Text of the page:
Shots were fired at an opposition rally in a Caracas square Friday, killing at least three people and wounding 28, officials said. The violence erupted moments after opposition leaders announced they would extend and expand a general strike aimed at unseating President Hugo Chavez.
The shootings at Plaza Francia in eastern Caracas came as diplomats worked to restart negotiations to end the strike, which has paralyzed Venezuela's oil industry and brought political tensions to a boil.
Cesar Gaviria, secretary general of the Organization of American States, condemned the violence and said he would preside over an emergency meeting between government and opposition delegates late Friday.
Gaviria said he spoke with former President Carter, who has tried to mediate in Venezuela, and Carter backed his statement.
"The acts of violence today ... take place in a moment of maximum tension," Gaviria said. "It is urgent that the negotiations team meet as soon as possible and begin producing the results that Venezuelans expect from it."
Three people were killed and 28 people were wounded, said Leopoldo Lopez, mayor of Caracas' Chacao district where the plaza is located. Tearful citizens draped the body of one victim in a red, yellow and blue Venezuelan flag.
Two suspects were detained, said Angel Martinez, director of civil protection for Caracas' Chacao district. He had no more details.
Occasional bursts of gunfire spread panic in the plaza filled with hundreds of people listening to a speech. Several bloodied people were hustled into ambulances as dissident officers appealed for calm. Protesters bundled together on the ground to protect themselves.
Dozens of citizens scurried for safety inside the hotel, which serves as the dissidents' headquarters.
The plaza is the main rallying point for more than 100 military officers who declared themselves in rebellion on Oct. 22, demanding that Chavez resign.
A motive for the shooting was not immediately known. Vice President Jose Vicente Rangel and Interior Minister Diosdado Cabello condemned the incident. Cabello appealed for calm, saying federal police were investigating and urging the opposition not to rush to conclusions.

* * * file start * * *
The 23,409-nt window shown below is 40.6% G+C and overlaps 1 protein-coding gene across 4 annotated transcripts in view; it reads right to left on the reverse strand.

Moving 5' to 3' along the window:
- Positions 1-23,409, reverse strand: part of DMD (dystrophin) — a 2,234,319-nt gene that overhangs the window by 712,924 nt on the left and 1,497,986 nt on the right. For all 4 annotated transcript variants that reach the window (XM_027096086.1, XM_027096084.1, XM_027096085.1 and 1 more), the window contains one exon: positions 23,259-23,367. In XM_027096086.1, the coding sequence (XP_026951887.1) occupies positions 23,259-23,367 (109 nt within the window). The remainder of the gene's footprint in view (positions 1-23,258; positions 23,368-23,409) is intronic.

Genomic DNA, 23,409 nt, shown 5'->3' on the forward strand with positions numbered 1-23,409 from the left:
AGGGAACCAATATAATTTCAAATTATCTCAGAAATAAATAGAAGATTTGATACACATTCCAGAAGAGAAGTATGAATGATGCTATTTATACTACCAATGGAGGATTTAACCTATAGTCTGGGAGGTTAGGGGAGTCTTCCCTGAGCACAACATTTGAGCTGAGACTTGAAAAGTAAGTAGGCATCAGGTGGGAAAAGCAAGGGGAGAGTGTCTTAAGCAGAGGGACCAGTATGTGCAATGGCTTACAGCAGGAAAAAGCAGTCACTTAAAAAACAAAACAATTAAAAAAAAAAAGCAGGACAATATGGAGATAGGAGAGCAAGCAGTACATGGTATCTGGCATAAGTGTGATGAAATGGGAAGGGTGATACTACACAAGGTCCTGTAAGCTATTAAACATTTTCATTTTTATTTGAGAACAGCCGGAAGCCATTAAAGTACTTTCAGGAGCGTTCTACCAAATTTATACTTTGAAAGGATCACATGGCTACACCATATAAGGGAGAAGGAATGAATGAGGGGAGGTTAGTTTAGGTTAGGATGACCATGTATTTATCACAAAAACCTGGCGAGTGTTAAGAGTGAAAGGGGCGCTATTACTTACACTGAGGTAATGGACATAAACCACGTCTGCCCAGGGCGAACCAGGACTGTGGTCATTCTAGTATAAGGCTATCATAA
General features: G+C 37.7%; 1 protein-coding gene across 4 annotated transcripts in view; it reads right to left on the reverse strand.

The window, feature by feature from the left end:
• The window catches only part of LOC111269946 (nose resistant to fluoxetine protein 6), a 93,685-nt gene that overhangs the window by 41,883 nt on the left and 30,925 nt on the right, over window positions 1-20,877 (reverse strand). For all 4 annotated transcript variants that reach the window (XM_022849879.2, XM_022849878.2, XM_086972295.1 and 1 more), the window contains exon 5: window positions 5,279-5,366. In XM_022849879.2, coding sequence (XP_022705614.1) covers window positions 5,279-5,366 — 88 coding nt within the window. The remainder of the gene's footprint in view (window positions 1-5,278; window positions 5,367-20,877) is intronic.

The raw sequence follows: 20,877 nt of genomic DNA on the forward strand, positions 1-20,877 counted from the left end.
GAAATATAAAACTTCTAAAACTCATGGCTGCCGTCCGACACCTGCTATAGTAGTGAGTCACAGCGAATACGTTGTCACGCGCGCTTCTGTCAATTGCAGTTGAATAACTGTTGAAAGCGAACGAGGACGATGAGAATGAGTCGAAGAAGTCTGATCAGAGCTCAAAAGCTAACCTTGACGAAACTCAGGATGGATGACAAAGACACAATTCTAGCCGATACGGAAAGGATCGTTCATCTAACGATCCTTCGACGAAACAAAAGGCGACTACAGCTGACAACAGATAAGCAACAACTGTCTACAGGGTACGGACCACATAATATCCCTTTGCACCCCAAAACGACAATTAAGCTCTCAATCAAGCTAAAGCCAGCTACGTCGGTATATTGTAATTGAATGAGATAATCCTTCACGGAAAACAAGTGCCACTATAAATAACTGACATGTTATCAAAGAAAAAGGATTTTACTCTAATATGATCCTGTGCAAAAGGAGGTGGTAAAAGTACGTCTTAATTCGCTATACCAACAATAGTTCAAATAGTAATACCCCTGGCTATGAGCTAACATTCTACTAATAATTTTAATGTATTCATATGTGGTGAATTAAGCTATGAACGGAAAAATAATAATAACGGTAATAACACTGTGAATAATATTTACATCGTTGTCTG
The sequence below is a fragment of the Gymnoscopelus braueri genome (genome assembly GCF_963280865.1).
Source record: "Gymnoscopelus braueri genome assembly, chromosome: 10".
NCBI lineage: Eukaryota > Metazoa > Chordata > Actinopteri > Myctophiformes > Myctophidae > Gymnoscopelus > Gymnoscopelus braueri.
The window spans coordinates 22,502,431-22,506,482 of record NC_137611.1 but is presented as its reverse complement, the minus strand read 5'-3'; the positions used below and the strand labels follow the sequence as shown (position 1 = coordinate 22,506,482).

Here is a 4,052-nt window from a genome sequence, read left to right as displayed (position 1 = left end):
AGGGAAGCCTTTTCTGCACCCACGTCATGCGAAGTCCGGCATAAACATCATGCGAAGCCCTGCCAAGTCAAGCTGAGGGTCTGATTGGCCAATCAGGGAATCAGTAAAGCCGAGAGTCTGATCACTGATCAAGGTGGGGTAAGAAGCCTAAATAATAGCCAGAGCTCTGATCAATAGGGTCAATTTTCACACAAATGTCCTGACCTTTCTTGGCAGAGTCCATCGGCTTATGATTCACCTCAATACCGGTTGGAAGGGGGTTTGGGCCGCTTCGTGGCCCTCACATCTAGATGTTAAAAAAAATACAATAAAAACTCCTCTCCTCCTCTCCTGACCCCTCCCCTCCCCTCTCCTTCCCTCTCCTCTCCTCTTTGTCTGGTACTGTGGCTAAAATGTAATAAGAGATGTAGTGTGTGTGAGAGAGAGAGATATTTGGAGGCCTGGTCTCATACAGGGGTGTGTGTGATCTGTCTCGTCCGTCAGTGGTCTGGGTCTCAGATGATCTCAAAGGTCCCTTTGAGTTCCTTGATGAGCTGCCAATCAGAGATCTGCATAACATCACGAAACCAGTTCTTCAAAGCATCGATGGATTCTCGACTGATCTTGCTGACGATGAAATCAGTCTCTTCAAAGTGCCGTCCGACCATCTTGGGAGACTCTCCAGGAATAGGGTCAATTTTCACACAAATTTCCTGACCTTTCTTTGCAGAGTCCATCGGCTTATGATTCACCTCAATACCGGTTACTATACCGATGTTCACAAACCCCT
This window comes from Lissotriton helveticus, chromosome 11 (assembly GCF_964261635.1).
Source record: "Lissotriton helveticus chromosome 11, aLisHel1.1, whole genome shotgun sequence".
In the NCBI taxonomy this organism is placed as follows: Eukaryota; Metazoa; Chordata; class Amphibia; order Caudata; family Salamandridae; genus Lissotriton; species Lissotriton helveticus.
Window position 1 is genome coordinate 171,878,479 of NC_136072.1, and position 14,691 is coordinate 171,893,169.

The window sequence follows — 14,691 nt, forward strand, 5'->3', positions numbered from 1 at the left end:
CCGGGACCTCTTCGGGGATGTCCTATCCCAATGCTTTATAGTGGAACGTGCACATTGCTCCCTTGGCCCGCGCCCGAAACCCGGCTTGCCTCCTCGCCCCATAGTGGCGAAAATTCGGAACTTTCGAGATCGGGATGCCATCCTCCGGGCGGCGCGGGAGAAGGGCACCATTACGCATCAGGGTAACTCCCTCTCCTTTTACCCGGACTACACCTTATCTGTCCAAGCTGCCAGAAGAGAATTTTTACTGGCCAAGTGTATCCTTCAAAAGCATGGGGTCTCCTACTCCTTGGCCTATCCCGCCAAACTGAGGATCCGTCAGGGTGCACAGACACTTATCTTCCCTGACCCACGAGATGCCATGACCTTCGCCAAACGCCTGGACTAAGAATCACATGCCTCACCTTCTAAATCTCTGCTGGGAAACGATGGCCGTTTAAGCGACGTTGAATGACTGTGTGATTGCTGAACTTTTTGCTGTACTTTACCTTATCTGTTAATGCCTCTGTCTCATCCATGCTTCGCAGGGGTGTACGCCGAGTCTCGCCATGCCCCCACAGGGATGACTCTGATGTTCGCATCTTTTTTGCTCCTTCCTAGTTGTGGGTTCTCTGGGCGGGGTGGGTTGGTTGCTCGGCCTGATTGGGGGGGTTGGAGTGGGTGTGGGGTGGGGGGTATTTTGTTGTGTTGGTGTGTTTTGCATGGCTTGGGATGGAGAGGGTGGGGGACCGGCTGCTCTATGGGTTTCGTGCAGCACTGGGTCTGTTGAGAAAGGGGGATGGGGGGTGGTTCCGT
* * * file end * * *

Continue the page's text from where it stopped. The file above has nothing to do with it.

"We profoundly regret this incident," Cabello said. "We don't want this to be the beginning of escalating violence."
Almost immediately, however, some dissident officers and opposition leaders claimed that Chavez's government was responsible.
"Chavez is responsible for this crime!" dissident army Gen. Enrique Medina Gomez screamed into television cameras.
Thousands of Caracas residents banged pots and pans in protest. Less than an hour after the shootings, which occurred about 7 p.m. local time, several dozen people regrouped to wave Venezuelan flags and sing the national anthem.
Many had feared the outbreak of political violence as the strike extended into Venezuela's crucial oil sector and street rallies intensified. An attack on a central Venezuela newspaper early Friday by Chavez supporters increased those fears.
A shutdown of the oil industry raised the stakes in the strike, aimed at forcing a referendum on Chavez's presidency. Many Venezuelans accuse the populist Chavez of ruining the economy, courting communism and stirring class warfare in this deeply polarized South American nation.
The oil crisis forced the government to agree to restart talks — something it said it would not do until the opposition called off the strike.
Shipping agents said oil exports had stopped from Venezuela, the world's fifth-largest oil producer and a top supplier to the United States. Captains anchored tankers offshore, tugs stopped guiding ships through Venezuela's oil-rich Lake Maracaibo and dock crews stopped loading oil and natural gas.
Several refineries were shutting down in a process that takes several days. Since it no longer could fill orders, Venezuela's state oil monopoly freed buyers and sellers from fulfilling their contracts.
The government insisted that exports only were delayed. Energy Minister Rafael Ramirez said ships in port have a five-day "window" to depart with their loads.
The export shutdown meant workers were unable to pump as many as 500,000 barrels of crude from oil fields as scheduled, Ramirez said.
The United States depends on Venezuela for more than 10 percent of its imports of crude, the raw material for heating oil and gasoline. A prolonged shutdown — coupled with the threat of war in Iraq — could drive U.S. energy prices sharply higher.
"We can work around it for a couple of days. But if it goes on any longer than that, it could have a major impact on prices," said Phil Flynn, an analyst at Alaron Trading in Chicago.
Hundreds of Chavez supporters attacked the newspaper El Siglo in the central city of Maracay on Friday, and two employees were hospitalized with gunshot wounds, said newspaper vice president Tulio Capriles.
The U.S. Embassy denounced the "criminal aggression" and Gaviria called it "an assault on freedom of expression."
Venezuela's news media have become a major player in the conflict, with Chavez supporters complaining that most newspapers and television stations are mouthpieces for the opposition.
An oil industry shutdown and a general strike preceded an opposition march in which 19 people were killed on April 11.
Dissident officers ousted Chavez April 12. An interim government abolished the constitution, triggering a popular rebellion. Loyalist troops restored Chavez April 14.